Stocks finish session mixed with energy up, Lehman down
NEW YORK» Stocks finished another volatile session narrowly mixed yesterday, as gains in the energy, utilities and materials sectors offset some of Wall Street's angst over the fate of Lehman Brothers Holdings Inc.
The three major indexes all managed to end the week higher.
The troubles of the financial sector dominated trading, as investors tried to glean insights into Lehman's race to sell itself or otherwise regain Wall Street's confidence.
The company's shares have spiraled lower this week, heaping pressure on executives at the No. 4 U.S. investment bank to line up a buyer or source of fresh cash.
Lehman shares - which tumbled 42 percent Thursday and are down more than 94 percent for the year - fell another 57 cents, or 13.5 percent, to $3.65 yesterday.
The market is anticipating that Lehman will arrive at a deal over the weekend, said Ryan Larson, senior equity trader at Voyageur Asset Management. Lehman, the government and other banks have been declining to comment officially on the issue, but bankers and industry executives have been saying that Lehman is working feverishly to find a buyer.
Closure on the issue would be better than none, but it won't likely be an antidote for the turbulent market, Larson said.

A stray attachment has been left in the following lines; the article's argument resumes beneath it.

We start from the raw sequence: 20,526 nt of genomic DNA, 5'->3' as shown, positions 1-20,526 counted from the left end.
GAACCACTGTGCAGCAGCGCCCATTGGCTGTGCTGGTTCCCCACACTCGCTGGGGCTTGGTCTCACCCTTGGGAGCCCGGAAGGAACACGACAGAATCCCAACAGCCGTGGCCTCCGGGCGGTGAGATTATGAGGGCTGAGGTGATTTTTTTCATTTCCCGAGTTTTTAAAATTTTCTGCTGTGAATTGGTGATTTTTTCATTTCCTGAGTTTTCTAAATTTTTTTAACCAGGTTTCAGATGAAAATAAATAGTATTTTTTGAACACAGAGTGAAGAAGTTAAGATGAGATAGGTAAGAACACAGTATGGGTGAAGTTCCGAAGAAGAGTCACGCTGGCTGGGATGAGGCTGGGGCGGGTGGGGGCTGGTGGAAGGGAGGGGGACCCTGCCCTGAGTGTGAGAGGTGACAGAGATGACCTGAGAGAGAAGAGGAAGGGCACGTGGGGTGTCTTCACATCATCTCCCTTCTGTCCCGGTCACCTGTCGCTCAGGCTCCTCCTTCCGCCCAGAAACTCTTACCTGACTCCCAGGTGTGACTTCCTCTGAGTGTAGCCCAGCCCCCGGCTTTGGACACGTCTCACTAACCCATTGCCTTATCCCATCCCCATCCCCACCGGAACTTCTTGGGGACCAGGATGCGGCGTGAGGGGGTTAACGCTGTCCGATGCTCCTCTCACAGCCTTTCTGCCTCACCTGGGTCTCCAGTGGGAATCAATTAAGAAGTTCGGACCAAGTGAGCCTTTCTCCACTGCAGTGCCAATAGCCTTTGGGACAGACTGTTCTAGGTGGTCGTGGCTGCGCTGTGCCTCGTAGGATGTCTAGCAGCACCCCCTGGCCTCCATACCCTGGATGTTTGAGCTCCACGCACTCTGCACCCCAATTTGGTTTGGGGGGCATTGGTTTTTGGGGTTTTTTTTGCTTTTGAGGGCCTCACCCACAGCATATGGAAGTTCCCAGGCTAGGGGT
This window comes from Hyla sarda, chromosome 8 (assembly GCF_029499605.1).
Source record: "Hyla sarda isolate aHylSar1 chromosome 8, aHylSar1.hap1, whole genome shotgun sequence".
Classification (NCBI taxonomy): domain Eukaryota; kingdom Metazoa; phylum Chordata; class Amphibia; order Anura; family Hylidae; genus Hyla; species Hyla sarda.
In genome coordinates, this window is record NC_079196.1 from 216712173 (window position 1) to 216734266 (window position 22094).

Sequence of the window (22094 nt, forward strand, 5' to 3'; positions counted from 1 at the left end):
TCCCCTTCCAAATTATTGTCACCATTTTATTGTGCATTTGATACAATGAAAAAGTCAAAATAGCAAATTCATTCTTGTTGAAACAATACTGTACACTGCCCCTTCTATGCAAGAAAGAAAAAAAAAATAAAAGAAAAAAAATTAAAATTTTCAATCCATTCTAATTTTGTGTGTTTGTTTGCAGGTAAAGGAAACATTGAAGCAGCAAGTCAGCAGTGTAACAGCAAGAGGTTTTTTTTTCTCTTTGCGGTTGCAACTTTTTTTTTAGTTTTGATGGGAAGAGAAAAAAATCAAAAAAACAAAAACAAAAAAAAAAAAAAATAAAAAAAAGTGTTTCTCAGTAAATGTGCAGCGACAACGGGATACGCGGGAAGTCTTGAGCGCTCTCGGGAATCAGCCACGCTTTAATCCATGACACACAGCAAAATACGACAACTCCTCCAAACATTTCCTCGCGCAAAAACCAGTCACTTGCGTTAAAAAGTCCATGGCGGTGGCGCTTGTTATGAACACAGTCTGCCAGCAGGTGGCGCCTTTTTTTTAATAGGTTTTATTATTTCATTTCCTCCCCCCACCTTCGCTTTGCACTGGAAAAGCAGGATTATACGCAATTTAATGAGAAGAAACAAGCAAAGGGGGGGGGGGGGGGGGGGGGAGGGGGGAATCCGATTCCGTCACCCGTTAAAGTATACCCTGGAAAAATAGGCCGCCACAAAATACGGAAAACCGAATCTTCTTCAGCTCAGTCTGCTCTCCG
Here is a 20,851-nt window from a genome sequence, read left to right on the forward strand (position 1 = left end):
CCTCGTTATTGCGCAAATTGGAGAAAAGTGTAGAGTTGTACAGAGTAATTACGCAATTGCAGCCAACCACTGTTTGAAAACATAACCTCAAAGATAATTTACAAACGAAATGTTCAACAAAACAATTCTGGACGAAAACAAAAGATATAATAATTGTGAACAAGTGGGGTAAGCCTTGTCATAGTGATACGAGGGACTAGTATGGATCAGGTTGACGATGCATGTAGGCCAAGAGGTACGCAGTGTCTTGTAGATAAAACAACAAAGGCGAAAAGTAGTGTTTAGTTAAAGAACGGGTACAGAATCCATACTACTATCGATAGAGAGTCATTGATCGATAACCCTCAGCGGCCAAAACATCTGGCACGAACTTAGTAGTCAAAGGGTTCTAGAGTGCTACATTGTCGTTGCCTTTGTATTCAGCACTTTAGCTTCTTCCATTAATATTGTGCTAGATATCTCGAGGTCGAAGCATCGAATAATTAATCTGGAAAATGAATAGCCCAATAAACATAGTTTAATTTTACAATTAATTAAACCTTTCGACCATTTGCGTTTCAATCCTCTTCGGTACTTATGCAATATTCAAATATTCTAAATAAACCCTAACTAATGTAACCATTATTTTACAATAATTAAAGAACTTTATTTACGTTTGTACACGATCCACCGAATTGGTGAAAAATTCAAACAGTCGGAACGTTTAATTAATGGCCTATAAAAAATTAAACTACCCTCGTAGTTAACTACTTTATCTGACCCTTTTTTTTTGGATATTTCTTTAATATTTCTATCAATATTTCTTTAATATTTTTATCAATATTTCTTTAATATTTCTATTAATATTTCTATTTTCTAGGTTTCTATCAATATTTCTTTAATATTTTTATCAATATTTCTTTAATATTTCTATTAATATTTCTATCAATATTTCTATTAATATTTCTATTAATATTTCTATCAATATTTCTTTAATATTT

"Once this deal gets done," Larson said, "you'll see sentiment shift to: Who's next?"
An unexpected slowdown at cash registers last month also weighed on the stock market yesterday, particularly on shares of retailers and other consumer discretionary stocks. The U.S. Commerce Department said retail sales fell by 0.3 percent in August.
The Dow fell 11.72, or 0.10 percent, to 11,421.99, after falling more than 150 points in the early going.
Broader stock indicators also came well off their lows. The Standard & Poor's 500 index rose 2.65, or 0.21 percent, to 1,251.70, and the Nasdaq composite index rose 3.05, or 0.14 percent, 2,261.27.
Declining issues outnumbered advancers by about 9 to 7 on the New York Stock Exchange, where volume came to 1.31 billion shares.
The Russell 2000 index of smaller companies rose 1.26 or 0.18 percent, to 720.26.
The Dow finished the week up 1.79 percent; the S&P finished up 0.76 percent; and the Nasdaq ended up 0.24 percent.
Bond prices fell. The yield on the benchmark 10-year Treasury note, which moves opposite its price, rose to 3.73 percent from 3.64 percent late Thursday. The dollar was mixed against other major currencies, while gold prices rose.
Light, sweet crude rose 31 cents to settle at $101.18 a barrel on the New York Mercantile Exchange after briefly crossing below the $100 mark for the first time in five months. Investors tracked Hurricane Ike, which churned across the Gulf of Mexico toward the Texas coast and refining and drilling operations in the region.
Worries about risky debt have been hitting other financial stocks this week.
"I think everyone talks about more shoes to drop, and of course there have been a couple of those this week with Fannie and Freddie and Lehman. Hopefully it means we'll be getting closer to the end," said Russell Croft of Croft Value Fund.